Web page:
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CLIMATE CHANGE: Poor Vendors in Swaziland Worried by ‘Flora Protection Law’

Mantoe Phakathi

MBABANE, Dec 8 2009 (IPS) - 
For close to three decades, Jeremiah Mkhonta has earned a living by selling firewood by the roadside. It’s not exactly lucrative: the father of 15 often goes for a fortnight without even selling a single four dollar bundle of firewood.

Moses Ginindza (l) and Mphumuzi Magwagwa: ‘If I'm stopped from selling this firewood, the only choice I'd have is to steal.' Credit:  Mantoe Phakathi/IPS

Moses Ginindza (l) and Mphumuzi Magwagwa: ‘If I'm stopped from selling this firewood, the only choice I'd have is to steal.' Credit: Mantoe Phakathi/IPS

But slow business is not what is bothering this ex-miner right now. He lives in fear that one day soon, he and his peers across the country, could be arrested.

“I’ve learnt from the radio and from some of my customers that the Minister of Tourism and Environment said that we’ll get arrested for selling firewood,” Mkhonta told IPS.

Through the Flora Protection Act, 2001, the Minister of Tourism and Environment, Macford Sibandze, has threatened to take legal action against people found to be cutting down trees for commercial gain, including firewood vendors.

“Although this law addresses issues of protected plants, we’re also targeting those people cutting live trees and those harvesting in large quantities,” said Sibandze.

Although he observed that firewood vendors are cutting down trees on a very small scale, he said the action is necessary to prevent the practice from spreading.

Sibandze said the crackdown is part of Swaziland’s contribution to the response to climate change. African countries are said to be contributing 18 percent of greenhouse gas emissions mainly through deforestation.

“Inasmuch as we understand that the trees are a part of a livelihood for many people who are poor, we also have to ensure that we harvest the natural resources in a sustainable manner,” said Sibandze. “This applies across the board – whether you’re poor or not.”

Although Mkhonta has a limited understanding of what climate change is all about, he said ordinary Swazis have suffered a lot through climate change in the form of prolonged drought, but government still wants to subject them into further poverty.

“They say the drought which has stopped us from cultivating was caused by climate change. Now we have to stop earning a living because of the same climate change,” said a visibly confused Mkhonta.

He said he makes hardly enough a month to put food on the table. Two thirds of the Swazi population lives below the poverty line of less than a dollar a day. Close to 300,000 people survive on food aid.

Sibandze’s argument that he’s seeking to protect living forest from destruction down does not hold up, at least not for Mphumuzi Magwagwa another firewood vendor at Ngogola. Magwagwa said they use indigenous knowledge to ensure that they conserve the environment.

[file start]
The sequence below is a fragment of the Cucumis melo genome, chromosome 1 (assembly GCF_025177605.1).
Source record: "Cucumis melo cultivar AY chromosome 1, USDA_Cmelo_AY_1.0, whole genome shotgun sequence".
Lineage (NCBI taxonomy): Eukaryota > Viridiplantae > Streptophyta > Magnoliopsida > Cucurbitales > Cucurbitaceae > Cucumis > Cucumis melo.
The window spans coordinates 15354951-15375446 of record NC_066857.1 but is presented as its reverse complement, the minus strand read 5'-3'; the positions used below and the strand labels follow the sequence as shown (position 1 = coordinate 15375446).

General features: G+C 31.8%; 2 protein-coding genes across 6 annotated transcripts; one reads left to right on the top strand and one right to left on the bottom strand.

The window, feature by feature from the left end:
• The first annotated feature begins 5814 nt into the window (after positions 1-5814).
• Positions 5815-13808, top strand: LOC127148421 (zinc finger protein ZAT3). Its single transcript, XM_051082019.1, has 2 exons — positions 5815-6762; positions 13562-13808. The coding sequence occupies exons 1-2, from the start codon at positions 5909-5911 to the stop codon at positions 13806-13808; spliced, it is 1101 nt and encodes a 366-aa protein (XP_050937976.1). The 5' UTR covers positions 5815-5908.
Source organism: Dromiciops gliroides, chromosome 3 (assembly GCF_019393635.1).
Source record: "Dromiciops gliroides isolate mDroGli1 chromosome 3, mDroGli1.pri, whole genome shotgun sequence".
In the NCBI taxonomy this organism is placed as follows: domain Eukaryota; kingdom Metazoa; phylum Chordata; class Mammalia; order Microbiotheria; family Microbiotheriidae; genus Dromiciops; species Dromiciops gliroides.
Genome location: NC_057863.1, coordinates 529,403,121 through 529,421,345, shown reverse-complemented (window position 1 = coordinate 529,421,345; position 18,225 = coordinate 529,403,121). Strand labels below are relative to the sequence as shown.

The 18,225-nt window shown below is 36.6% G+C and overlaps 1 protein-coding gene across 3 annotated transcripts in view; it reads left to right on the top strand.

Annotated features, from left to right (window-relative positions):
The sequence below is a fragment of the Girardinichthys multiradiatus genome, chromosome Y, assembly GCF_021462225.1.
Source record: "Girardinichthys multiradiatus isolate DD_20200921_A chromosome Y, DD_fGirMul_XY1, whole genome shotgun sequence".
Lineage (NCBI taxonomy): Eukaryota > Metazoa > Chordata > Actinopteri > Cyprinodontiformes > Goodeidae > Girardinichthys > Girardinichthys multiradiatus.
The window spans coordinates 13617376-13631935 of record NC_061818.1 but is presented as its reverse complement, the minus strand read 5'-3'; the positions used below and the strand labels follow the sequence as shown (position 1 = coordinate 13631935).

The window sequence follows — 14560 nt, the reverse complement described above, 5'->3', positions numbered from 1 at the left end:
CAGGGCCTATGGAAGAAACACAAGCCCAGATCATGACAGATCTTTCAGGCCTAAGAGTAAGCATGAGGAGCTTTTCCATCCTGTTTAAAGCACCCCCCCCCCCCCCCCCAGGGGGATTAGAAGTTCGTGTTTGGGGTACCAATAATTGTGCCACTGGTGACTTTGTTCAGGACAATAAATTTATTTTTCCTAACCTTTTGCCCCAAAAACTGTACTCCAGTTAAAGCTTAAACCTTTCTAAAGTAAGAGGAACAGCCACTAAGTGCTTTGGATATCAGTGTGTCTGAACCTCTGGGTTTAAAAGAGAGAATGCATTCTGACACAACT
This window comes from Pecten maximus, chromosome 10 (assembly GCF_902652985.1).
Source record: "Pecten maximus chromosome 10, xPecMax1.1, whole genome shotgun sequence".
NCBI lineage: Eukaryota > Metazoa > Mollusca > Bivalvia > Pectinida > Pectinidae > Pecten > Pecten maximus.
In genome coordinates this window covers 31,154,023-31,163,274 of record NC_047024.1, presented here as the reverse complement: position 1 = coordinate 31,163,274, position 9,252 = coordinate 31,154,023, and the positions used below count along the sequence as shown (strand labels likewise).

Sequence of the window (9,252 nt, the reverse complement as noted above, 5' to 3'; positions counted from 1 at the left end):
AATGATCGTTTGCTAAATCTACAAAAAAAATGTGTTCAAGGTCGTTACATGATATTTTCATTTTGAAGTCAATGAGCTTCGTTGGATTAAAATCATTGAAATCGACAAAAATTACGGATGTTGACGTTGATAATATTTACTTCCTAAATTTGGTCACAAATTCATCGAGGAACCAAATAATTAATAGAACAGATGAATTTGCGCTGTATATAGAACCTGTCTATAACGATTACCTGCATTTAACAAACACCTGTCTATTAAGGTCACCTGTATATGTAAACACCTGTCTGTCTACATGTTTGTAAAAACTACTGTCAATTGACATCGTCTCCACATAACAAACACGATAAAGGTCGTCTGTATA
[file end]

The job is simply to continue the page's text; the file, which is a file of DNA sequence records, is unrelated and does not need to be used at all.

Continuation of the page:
“We know the trees that belong to the King (protected indigenous plants) which we don’t touch. Only dry trees that prevent grass from growing are cut and sold as firewood,” said Magwagwa.

He said it is a pity that while government is using the law to drive them out of business, it is not providing any alternatives so that they could continue earning a living.

“I’m a father of three, a widower, unemployed and I’ve never been to school,” said Magwagwa. “I can tell you now, if I’m stopped from selling this firewood, the only choice I’d have is to steal.”

Magwagwa’s assessment of his chances of finding another job ring true against Swaziland’s unemployment rate of 28 percent, the majority of whom are in rural areas.

Thuli Makama, the director for Yonge Nawe Environmental Group, argues that what government has to appreciate is that the fundamental principle of environmental management is to sustain human beings.

“Poverty levels are very high and people are exploiting one environmental resource or another just to earn a living,” said Makama.

Makama who knows the firewood vendors well says they are not just irresponsible people but a group with a code of conduct which they adhere to.

“The problem with our laws, like in most African countries, is that they’re always targeting the small men,” said Makama. “We can’t be frying sardines when we have sharks.”

Makama is basing her argument on the fact that big industries in the country such as SAPPI Usuthu – due to close down at the end of the month – have not been taken to task over pollution. The paper milling industry has been heavily criticised by environmentalists for releasing toxic effluent into Usushwana River which runs across Matsapha Industrial Site, leaving downstream communities with no water to drink.

“For years we’ve been trying to get government to give these issues affecting poor communities priority but nothing has been done,” said Makama. “It’s interesting to see the very same government being aggressive towards enforcing the law towards poor people.”

Across the road from the private farm owned by Tibiyo Taka Ngwane, a royal company held in trust of the Swazi nation, where the vendors gather their firewood, a Cape Town-based company is making charcoal but government is not bothering the owner.

Tibiyo Taka Ngwane gave the vendors permission to gather firewood from the farm while a permit was granted to the South African company to cut trees and make charcoal which they supply to the Kingdom and in South Africa.

Makama, who will be part of the civil society presence in Copenhagen, said the role of non-governmental organisations in the conference is to try to present the views and protect the rights of people like Mkhonta and Magagwa as a plan to arrest climate change is decided upon.

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